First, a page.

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People and the land through time : linking ecology and history / Emily W. B. (Russell) Southgate.

By: Southgate, Emily W. B. (Emily Wyndham Barnett), 1945-.
Publisher: New Haven : Yale University Press, [2019]Edition: Second edition.Description: xvi, 312 p. : ill., maps ; 24 cm.ISBN: 9780300225808 : (pbk.).Subject(s): Human ecology | Nature conservation | Nature -- Effect of human beings on | Agriculture -- Environmental aspects | Natural resources -- Management | Land use -- United States | Natural historyDDC classification: 577.09
Contents:
Part I. Questions and clues -- 1. History hidden in the landscape -- 2. Historical records and collection -- 3. Field studies: bringing historical records down to earth -- 4. The sedimentary record -- Part II. The diversity of human interactions with the natural world -- 5. Fire: mimicking nature -- 6. Extending species' ranges -- 7. Harvesting natural resources -- 8. Agriculture and its residual effects -- 9. Patterns of human settlement and industrialization -- Part III Contributions of historical ecology to understanding ecological issues -- 10. Diversity and species extinctions -- 11. Biospheric sustainability in a changing world. -- Conclusion. Toward the future: research and applications
Summary: All ecosystems have a history of past human impacts, some obvious, others subtle, Emily Russell contends in this fascinating exploration of historical ecology. To understand the lingering consequences of human history on current ecosystems and landscapes, and conversely to understand the role that changing environments have played in human history, the author urges an interdisciplinary approach. Different disciplines working together can develop information that none alone can provide. History matters for all manner of ecological and environmental studies, both theoretical and applied, says Russell, and integration of these disciplines can assist us in dealing responsibly with our role in the biosphere. People and the Land through Time begins with a discussion of three major sources of evidence that elucidate the history of an ecosystem: historical documents, field studies, and sedimentary records. The author then considers ways that people have affected the environment over time, using for examples a wide variety of habitats from all over the world. Some instances of human impact on the environment—such as using fire and altering species ranges are difficult to distinguish from nonhuman impacts. Others—such as agriculture and patterns of land ownership—are distinctly human. The book’s final section shows how a historical ecological approach deepens understanding of current environmental issues, including changes to lakes, loss of biodiversity, and sustainability of the biosphere.
List(s) this item appears in: New Acquisitions Jan.-Feb. 2020
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Loanable Book Library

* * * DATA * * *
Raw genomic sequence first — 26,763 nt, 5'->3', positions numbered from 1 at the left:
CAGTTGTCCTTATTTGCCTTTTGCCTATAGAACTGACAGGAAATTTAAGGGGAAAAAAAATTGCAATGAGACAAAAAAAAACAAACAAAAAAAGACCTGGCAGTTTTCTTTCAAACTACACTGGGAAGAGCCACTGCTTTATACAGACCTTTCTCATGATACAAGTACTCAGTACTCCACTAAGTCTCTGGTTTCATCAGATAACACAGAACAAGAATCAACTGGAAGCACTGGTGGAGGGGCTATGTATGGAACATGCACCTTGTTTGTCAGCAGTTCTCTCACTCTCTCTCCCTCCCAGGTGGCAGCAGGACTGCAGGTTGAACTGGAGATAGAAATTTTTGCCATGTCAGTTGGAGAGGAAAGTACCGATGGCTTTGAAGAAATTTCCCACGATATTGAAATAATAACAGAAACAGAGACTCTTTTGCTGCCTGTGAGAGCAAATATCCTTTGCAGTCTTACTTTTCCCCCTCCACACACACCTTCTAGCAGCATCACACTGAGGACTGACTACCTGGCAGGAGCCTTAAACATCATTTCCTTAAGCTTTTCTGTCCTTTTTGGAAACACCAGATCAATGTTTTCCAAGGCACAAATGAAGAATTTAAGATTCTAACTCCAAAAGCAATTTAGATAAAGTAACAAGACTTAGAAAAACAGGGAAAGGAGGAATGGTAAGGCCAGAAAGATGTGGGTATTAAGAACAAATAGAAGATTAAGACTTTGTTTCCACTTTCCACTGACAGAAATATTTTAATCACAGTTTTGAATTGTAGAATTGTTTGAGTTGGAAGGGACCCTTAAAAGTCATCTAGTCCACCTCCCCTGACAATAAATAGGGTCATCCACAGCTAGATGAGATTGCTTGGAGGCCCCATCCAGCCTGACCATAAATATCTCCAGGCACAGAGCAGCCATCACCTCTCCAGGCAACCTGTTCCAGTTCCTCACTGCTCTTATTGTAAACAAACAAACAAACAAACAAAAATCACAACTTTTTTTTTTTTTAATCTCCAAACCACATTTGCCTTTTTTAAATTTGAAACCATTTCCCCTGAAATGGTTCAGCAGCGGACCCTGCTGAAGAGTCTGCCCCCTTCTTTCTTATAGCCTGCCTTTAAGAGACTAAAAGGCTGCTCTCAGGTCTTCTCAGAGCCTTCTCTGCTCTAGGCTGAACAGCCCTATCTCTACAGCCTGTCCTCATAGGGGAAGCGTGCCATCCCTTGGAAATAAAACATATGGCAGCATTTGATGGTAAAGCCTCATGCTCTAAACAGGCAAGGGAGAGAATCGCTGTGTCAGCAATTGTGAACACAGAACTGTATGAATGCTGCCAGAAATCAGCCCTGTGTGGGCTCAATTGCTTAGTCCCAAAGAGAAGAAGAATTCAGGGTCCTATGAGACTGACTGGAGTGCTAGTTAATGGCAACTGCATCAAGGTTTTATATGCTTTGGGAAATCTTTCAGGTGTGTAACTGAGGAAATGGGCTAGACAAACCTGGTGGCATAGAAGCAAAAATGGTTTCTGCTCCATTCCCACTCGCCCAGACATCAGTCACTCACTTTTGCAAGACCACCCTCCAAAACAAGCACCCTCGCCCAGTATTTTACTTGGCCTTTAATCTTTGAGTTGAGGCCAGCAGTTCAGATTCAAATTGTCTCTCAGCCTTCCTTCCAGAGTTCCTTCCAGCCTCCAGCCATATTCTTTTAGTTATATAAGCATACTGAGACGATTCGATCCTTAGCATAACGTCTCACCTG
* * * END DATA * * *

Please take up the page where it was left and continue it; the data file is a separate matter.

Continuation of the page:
General Collection 577.09 SOU (Browse shelf) Checked out 10/03/2020 000438130

First edition: 1997.

Includes bibliographical references (pages 251-297) and index.

Part I. Questions and clues -- 1. History hidden in the landscape -- 2. Historical records and collection -- 3. Field studies: bringing historical records down to earth -- 4. The sedimentary record -- Part II. The diversity of human interactions with the natural world -- 5. Fire: mimicking nature -- 6. Extending species' ranges -- 7. Harvesting natural resources -- 8. Agriculture and its residual effects -- 9. Patterns of human settlement and industrialization -- Part III Contributions of historical ecology to understanding ecological issues -- 10. Diversity and species extinctions -- 11. Biospheric sustainability in a changing world. -- Conclusion. Toward the future: research and applications

All ecosystems have a history of past human impacts, some obvious, others subtle, Emily Russell contends in this fascinating exploration of historical ecology. To understand the lingering consequences of human history on current ecosystems and landscapes, and conversely to understand the role that changing environments have played in human history, the author urges an interdisciplinary approach. Different disciplines working together can develop information that none alone can provide. History matters for all manner of ecological and environmental studies, both theoretical and applied, says Russell, and integration of these disciplines can assist us in dealing responsibly with our role in the biosphere.

People and the Land through Time begins with a discussion of three major sources of evidence that elucidate the history of an ecosystem: historical documents, field studies, and sedimentary records. The author then considers ways that people have affected the environment over time, using for examples a wide variety of habitats from all over the world. Some instances of human impact on the environment—such as using fire and altering species ranges are difficult to distinguish from nonhuman impacts. Others—such as agriculture and patterns of land ownership—are distinctly human. The book’s final section shows how a historical ecological approach deepens understanding of current environmental issues, including changes to lakes, loss of biodiversity, and sustainability of the biosphere.

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